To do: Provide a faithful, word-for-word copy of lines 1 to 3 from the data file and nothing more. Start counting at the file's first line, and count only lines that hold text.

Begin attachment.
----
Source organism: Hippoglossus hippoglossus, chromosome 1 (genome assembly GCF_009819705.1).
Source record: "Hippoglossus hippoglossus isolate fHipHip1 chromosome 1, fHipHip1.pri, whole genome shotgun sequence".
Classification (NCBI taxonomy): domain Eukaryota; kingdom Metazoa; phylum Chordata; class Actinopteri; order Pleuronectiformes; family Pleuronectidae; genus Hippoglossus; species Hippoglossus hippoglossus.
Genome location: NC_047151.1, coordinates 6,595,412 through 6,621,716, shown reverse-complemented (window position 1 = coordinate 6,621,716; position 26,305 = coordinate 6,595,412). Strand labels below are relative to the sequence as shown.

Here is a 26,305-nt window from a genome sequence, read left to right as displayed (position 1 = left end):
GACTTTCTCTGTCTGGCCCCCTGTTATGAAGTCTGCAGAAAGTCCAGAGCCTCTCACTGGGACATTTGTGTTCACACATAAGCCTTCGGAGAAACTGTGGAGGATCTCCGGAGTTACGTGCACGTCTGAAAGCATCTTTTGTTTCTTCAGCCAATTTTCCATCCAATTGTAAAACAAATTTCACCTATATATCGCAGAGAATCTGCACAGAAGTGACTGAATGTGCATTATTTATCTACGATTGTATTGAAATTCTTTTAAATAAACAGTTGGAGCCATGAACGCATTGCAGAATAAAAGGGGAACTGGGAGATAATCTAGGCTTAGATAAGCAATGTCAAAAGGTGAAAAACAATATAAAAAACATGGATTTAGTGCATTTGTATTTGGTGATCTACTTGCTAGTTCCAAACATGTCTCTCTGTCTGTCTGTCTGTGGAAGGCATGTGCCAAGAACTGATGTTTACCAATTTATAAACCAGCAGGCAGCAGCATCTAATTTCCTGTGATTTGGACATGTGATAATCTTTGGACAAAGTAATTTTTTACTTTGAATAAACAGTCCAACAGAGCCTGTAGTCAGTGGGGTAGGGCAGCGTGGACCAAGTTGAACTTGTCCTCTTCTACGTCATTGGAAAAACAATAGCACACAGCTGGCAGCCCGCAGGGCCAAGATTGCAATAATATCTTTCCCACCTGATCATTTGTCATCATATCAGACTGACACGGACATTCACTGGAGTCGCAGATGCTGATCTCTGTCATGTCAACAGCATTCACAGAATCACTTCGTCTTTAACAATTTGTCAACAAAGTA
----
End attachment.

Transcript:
Source organism: Hippoglossus hippoglossus, chromosome 1 (genome assembly GCF_009819705.1).
Source record: "Hippoglossus hippoglossus isolate fHipHip1 chromosome 1, fHipHip1.pri, whole genome shotgun sequence".
Classification (NCBI taxonomy): domain Eukaryota; kingdom Metazoa; phylum Chordata; class Actinopteri; order Pleuronectiformes; family Pleuronectidae; genus Hippoglossus; species Hippoglossus hippoglossus.